US president Donald Trump formally announced on 5 June a proposal to privatise US air traffic control (ATC) – a plan the president says will improve aviation efficiency and enable broad upgrades for outdated air traffic management systems.
“For too many years our country has tolerated unacceptable delays at the airport, long wait times on the tarmac and a slowing of commerce and travel,” Trump says during a speech from the White House. “Today we are proposing to take American air travel into the future, finally.”
Trump’s proposal to Congress calls for shifting ATC out of the purview of the Federal Aviation Administration and into a newly-created “self-financing nonprofit organisation”.
Safety regulation would remain the FAA’s core function, Trump says.
The private ATC organisation would be funded by users of the aviation system, and not reliant on taxpayer money, Trump says.
“The FAA has been trying to upgrade air traffic control for… many years,” Trump says. “We are still stuck with an ancient, broken, antiqued, horrible system that doesn’t work.”
Though Trump outlined only broad strokes of his proposal, his speech threw presidential support behind a plan that in recent years gained traction amid a broad push by the airline industry and support from several high-profile lawmakers.
Chief among those has been Republican congressman Bill Shuster, who is also chair of the House Transportation committee.
Shuster in 2016 proposed legislation that would have created a private ATC organisation funded by users and governed by a board consisting of users.
Though his bill died in Congress, earlier this year Shuster told FlightGlobal that he viewed Trump as an ally in the effort.
During the 5 June event, Trump thanked Shuster for his leadership. Shuster later took the stage, saying, “President Trump has stepped up”.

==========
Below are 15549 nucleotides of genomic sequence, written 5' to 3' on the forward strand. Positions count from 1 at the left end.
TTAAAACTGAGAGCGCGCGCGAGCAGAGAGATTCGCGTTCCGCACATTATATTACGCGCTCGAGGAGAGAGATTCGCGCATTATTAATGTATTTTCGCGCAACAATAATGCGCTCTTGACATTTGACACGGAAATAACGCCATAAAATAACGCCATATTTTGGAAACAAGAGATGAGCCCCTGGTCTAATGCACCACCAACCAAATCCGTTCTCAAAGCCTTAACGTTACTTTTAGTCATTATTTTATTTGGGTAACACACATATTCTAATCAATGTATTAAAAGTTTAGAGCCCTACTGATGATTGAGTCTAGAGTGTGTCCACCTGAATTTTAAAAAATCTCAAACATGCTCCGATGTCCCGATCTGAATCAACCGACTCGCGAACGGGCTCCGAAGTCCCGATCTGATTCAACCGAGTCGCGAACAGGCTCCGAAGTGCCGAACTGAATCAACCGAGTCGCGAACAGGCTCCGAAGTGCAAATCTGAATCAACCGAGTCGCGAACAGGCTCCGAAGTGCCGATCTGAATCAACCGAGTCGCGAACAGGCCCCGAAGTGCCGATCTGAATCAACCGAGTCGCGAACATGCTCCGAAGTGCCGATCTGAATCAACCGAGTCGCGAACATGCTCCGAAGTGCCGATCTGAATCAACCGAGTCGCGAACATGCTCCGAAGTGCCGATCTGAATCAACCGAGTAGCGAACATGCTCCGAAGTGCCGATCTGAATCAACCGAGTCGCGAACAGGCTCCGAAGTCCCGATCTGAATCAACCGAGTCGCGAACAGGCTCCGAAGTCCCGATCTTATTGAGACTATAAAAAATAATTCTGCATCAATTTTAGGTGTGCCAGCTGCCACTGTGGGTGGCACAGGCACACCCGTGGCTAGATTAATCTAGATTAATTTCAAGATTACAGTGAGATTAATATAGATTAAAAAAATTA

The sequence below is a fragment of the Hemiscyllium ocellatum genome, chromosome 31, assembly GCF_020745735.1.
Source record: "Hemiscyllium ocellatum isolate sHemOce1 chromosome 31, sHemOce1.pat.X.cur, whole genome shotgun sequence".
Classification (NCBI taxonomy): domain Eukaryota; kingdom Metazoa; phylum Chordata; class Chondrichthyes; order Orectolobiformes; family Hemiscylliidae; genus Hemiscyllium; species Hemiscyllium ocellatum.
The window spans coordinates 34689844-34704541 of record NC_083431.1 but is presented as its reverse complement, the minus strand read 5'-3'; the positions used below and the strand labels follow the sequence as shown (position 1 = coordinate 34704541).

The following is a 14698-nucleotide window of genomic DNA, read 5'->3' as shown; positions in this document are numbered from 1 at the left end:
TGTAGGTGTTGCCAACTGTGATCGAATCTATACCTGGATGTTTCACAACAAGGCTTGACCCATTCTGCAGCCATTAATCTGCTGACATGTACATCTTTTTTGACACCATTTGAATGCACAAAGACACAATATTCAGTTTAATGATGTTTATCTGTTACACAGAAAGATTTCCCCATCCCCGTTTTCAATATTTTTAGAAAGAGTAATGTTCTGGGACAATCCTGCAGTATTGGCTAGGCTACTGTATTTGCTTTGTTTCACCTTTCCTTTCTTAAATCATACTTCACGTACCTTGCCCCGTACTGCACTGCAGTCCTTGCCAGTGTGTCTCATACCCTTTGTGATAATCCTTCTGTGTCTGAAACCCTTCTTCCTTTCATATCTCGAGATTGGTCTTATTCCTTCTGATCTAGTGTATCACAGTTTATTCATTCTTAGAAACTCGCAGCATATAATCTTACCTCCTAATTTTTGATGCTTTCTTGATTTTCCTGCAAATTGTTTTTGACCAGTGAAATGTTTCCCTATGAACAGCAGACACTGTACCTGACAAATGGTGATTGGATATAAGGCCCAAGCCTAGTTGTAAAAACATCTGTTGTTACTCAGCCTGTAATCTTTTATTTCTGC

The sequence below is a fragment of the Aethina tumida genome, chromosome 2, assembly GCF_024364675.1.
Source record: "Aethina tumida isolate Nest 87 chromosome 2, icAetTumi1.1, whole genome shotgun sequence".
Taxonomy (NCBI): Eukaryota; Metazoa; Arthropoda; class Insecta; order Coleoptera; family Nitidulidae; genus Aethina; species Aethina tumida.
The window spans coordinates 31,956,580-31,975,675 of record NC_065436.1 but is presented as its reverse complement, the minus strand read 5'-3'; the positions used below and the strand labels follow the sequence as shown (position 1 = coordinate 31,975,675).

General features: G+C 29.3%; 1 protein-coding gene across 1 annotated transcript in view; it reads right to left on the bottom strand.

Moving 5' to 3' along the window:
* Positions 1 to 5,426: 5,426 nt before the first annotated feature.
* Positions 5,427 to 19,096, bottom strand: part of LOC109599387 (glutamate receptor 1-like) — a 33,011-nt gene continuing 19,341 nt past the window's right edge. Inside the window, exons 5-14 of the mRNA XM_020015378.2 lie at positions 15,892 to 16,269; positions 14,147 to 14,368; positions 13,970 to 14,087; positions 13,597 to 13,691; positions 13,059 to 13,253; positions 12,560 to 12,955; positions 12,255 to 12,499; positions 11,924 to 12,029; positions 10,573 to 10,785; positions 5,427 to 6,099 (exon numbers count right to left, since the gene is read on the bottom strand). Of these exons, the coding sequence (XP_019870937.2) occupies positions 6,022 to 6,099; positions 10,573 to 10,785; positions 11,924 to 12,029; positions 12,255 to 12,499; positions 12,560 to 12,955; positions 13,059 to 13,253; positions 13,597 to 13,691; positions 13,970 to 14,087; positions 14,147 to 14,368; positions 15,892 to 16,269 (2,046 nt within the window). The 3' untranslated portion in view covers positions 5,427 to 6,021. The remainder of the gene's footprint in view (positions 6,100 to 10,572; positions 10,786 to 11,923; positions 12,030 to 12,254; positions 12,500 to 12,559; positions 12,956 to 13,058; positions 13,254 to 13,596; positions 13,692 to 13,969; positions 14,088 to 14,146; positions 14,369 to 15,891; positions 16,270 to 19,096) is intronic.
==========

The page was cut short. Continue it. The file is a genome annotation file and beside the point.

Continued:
Shuster now seems poised to take the lead to introduce again the required legislation, which could come as part of the FAA’s next funding bill – expected before the agency’s current funding expires in September.
The FAA for years has been trying to implement a broad set of ATC modernisations known as NextGen, but progress has been slow.
US controllers largely still use secondary radar to track aircraft on domestic and coastal routes and even paper slips to guide aircraft beyond radar coverage, while controllers in other countries use modern GPS-based systems, critics have noted.
They have said the FAA has been unable to achieve its goals partly due to financial uncertainty. Although user fees deposited in the Airport and Airway Trust Fund pay for the majority of ATC operations, the FAA also relies on contributions from the taxpayer-supported General Fund, which Congress appropriates with annual fluctuations.
Trade group Airlines for America and most US airlines have supported ATC privatisation, and Trump says his plan enjoys support from airlines, passenger advocates and air traffic controllers.
Indeed, the National Air Traffic Controllers Association supported Shuster’s 2016 bill. The group now says it “looks forward to reviewing the specifics of the air traffic control reform legislation so we can evaluate whether it satisfies our union’s principles”.
But privatisation has not been without opposition.
Delta Air Lines, for instance, has called instead for the industry to improve ATC by working with, rather than against, the FAA.
Opposition has come also from top Democratic lawmakers, including ranking member of the US Senate Commerce Committee Bill Nelson and ranking member of the House Transportation Committee Peter DeFazio.
“Handing air traffic control over to a private entity partly governed by the airlines is both a risk and liability we can’t afford to take,” Nelson says in a 5 June statement.
Other groups to raise concern include representatives of business aviation, including the National Business Travel Association (NBAA).
“We are deeply concerned with the president’s call for ATC privatisation – a concept that has long been a goal of the big airlines,” says NBAA in a 5 June statement.
“We are concerned that those left behind under ATC privatisation would be the citizens, companies and communities that rely on general aviation for all manner of services,” says NBAA chief executive Ed Bolen in the statement.